OKLAHOMA CITY – October is Sudden Infant Death Syndrome (SIDS) awareness month and for the first time since 2016, the American Academy of Pediatrics (AAP) has released an updated set of recommendations for reducing infant sleep-related deaths.
Updated recommendations offer more specific action steps to take, primarily focus on highlighting protective factors for babies’ sleep environment, products to avoid, and practices that can reduce the risk of SIDS and SUID (Sudden Unexpected Infant Death).
SIDS is the sudden, unexpected death of a baby younger than one year of age that does not have a known cause even after a complete investigation. SUID covers all infant sleep-related deaths, including those for which there is an identified cause.
The AAP recommends infants sleep in their parents’ room, close to the parents’ bed, but on a separate surface designed for infants, ideally for at least the first six months.
This can be a crib, portable crib (pack n play), or bassinet (for the first five months) as long as it’s a firm, flat, non-inclined sleep surface to reduce the risk of suffocation or wedging/entrapment. Babies should only sleep wearing a onesie and wearable blanket (sleep sack) without anything else in the sleep space such as blankets, loose sheets, pillows and toys.
“New parents are getting information from grandparents, social media, and their doctor,” said James Craig, the OSDH Infant Safe Sleep Coordinator. “We want to make sure they have the most accurate and up-to-date information. Using the ABCs acronym is an easy way to remember the basics. Babies should sleep Alone, on their Backs, in an appropriate Crib, and in a tobacco/vape free home. Following these simple guidelines will help reduce the risk of SIDS-related deaths.”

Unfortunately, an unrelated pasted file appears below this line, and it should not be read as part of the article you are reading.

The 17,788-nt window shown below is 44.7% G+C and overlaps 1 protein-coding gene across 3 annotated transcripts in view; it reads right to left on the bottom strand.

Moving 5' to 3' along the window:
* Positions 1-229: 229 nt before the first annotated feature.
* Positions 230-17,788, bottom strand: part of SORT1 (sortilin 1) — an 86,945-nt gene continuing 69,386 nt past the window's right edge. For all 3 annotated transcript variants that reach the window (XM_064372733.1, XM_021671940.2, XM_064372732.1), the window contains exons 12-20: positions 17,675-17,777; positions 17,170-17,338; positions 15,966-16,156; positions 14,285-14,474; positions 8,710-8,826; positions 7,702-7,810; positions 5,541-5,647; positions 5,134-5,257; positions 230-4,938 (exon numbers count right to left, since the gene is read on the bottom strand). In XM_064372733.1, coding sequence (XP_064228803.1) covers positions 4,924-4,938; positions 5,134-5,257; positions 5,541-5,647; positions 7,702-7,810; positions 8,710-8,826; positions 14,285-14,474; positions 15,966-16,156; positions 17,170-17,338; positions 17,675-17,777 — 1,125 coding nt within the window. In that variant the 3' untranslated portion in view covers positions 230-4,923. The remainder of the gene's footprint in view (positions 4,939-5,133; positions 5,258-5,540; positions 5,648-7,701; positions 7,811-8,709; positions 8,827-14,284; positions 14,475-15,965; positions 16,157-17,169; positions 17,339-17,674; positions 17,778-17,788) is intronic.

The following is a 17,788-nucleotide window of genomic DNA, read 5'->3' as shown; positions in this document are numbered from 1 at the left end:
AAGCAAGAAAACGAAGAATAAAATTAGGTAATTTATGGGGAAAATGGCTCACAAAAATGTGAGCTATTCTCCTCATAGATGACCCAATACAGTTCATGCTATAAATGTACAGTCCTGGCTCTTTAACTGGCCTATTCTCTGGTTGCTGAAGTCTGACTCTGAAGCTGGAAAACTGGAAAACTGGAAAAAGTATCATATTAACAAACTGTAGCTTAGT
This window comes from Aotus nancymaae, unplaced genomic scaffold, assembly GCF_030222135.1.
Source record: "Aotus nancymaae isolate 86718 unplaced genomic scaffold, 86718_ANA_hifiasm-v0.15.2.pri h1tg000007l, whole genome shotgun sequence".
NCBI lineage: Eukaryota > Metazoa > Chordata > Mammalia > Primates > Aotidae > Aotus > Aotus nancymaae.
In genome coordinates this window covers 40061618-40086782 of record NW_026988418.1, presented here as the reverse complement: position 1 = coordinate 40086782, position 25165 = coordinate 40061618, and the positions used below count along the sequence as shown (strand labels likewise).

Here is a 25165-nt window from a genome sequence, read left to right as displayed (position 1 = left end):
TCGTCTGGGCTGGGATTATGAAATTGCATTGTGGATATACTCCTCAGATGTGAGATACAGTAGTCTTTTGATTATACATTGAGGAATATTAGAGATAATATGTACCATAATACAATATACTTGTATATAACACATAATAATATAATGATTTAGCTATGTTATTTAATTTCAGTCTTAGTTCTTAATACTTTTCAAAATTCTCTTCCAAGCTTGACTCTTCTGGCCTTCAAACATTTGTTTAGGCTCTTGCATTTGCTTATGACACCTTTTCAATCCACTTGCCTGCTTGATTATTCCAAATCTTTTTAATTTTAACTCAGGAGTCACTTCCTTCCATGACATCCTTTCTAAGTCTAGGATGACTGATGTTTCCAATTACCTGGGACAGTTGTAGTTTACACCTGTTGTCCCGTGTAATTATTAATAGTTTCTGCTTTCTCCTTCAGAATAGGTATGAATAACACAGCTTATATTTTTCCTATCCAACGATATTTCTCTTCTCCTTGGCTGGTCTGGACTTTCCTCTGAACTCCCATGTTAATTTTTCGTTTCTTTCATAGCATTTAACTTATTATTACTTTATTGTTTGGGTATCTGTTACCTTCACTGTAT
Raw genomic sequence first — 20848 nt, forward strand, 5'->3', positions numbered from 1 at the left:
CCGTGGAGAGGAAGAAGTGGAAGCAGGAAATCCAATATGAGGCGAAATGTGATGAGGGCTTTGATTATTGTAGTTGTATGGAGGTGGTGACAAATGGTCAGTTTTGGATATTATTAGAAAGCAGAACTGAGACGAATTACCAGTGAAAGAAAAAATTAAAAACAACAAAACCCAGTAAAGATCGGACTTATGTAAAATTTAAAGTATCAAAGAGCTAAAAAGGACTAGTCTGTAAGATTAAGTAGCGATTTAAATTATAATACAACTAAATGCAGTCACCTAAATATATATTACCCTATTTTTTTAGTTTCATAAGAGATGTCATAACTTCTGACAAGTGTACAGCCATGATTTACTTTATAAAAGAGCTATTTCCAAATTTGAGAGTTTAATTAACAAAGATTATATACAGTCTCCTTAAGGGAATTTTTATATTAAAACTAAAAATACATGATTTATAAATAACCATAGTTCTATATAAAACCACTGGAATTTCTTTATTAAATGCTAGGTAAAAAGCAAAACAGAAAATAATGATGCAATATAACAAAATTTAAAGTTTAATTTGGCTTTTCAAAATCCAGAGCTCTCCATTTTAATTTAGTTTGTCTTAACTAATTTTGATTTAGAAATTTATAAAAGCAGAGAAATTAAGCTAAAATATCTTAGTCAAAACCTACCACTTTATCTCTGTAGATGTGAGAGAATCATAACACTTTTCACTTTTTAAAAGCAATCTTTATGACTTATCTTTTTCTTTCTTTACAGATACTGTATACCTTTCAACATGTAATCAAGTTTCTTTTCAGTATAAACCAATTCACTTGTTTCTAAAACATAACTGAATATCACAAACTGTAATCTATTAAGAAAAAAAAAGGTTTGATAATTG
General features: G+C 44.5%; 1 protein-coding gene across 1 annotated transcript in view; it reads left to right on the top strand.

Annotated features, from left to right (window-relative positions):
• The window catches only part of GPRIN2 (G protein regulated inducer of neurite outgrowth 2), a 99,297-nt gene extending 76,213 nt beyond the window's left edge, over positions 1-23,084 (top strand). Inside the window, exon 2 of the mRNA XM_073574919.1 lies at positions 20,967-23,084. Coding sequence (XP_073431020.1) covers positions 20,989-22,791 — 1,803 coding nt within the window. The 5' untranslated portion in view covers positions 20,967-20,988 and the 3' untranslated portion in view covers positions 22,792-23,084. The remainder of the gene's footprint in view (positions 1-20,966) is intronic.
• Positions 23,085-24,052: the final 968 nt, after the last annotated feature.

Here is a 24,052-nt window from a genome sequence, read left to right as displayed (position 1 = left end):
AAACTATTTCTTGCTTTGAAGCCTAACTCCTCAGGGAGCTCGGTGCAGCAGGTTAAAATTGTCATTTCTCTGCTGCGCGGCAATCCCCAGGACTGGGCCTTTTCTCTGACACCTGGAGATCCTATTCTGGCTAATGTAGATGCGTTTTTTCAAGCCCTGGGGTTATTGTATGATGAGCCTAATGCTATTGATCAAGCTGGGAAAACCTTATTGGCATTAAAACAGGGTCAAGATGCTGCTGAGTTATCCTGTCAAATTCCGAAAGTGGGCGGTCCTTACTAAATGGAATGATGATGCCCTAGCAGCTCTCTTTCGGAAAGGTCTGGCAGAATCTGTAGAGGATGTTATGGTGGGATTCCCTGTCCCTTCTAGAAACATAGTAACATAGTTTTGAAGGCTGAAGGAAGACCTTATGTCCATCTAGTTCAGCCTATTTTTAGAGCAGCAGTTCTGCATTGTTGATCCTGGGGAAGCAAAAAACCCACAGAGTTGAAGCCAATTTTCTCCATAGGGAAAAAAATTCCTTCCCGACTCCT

Of note, the AAP, for the first time, has also deemed weighted products such as sleep sacks, swaddles, sleepers, and blankets, integrated with weights and marketed to help babies sleep deeper, unsafe to use. The AAP also warns against using cardiorespiratory monitors, such as monitors placed and worn on an infant’s foot, marketed to track your baby’s breathing due to limited evaluation for safety, accuracy, or efficacy by the FDA as other medical devices are.
“The AAP also mentions concerns those type of monitors could falsely reassure parents that an ailing baby is healthy, or alarm parents that a healthy baby is sick,” said Craig.
The Oklahoma State Department of Health (OSDH) protects and improves public health through its system of local health services and strategies focused on preventing disease. OSDH provides technical support and guidance to 68 county health departments in Oklahoma, as well as guidance and consultation to the two independent city-county health departments in Oklahoma City and Tulsa. Learn more at Oklahoma.gov/health.